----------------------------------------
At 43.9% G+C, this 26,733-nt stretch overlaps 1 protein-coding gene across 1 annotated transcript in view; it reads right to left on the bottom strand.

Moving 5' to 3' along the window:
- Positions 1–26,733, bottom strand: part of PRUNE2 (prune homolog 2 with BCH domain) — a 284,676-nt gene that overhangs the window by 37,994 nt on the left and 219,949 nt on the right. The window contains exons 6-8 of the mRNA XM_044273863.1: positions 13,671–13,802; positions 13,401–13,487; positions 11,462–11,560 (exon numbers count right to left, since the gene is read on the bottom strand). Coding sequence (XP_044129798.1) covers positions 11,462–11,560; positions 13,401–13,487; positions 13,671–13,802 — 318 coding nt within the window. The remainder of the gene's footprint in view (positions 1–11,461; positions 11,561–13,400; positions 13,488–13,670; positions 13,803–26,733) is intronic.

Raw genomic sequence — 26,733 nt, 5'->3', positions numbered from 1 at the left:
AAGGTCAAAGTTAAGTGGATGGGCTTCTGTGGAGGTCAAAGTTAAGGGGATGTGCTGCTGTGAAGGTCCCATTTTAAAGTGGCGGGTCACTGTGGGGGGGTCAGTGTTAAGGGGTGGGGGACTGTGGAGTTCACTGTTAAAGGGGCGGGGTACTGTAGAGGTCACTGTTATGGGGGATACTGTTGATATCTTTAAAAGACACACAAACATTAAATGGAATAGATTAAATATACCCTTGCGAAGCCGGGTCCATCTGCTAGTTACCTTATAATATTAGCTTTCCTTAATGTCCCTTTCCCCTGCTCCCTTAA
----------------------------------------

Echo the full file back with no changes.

At 43.9% G+C, this 26,733-nt stretch overlaps 1 protein-coding gene across 1 annotated transcript in view; it reads right to left on the bottom strand.

Moving 5' to 3' along the window:
- Positions 1–26,733, bottom strand: part of PRUNE2 (prune homolog 2 with BCH domain) — a 284,676-nt gene that overhangs the window by 37,994 nt on the left and 219,949 nt on the right. The window contains exons 6-8 of the mRNA XM_044273863.1: positions 13,671–13,802; positions 13,401–13,487; positions 11,462–11,560 (exon numbers count right to left, since the gene is read on the bottom strand). Coding sequence (XP_044129798.1) covers positions 11,462–11,560; positions 13,401–13,487; positions 13,671–13,802 — 318 coding nt within the window. The remainder of the gene's footprint in view (positions 1–11,461; positions 11,561–13,400; positions 13,488–13,670; positions 13,803–26,733) is intronic.

Raw genomic sequence — 26,733 nt, 5'->3', positions numbered from 1 at the left:
AAGGTCAAAGTTAAGTGGATGGGCTTCTGTGGAGGTCAAAGTTAAGGGGATGTGCTGCTGTGAAGGTCCCATTTTAAAGTGGCGGGTCACTGTGGGGGGGTCAGTGTTAAGGGGTGGGGGACTGTGGAGTTCACTGTTAAAGGGGCGGGGTACTGTAGAGGTCACTGTTATGGGGGATACTGTTGATATCTTTAAAAGACACACAAACATTAAATGGAATAGATTAAATATACCCTTGCGAAGCCGGGTCCATCTGCTAGTTACCTTATAATATTAGCTTTCCTTAATGTCCCTTTCCCCTGCTCCCTTAA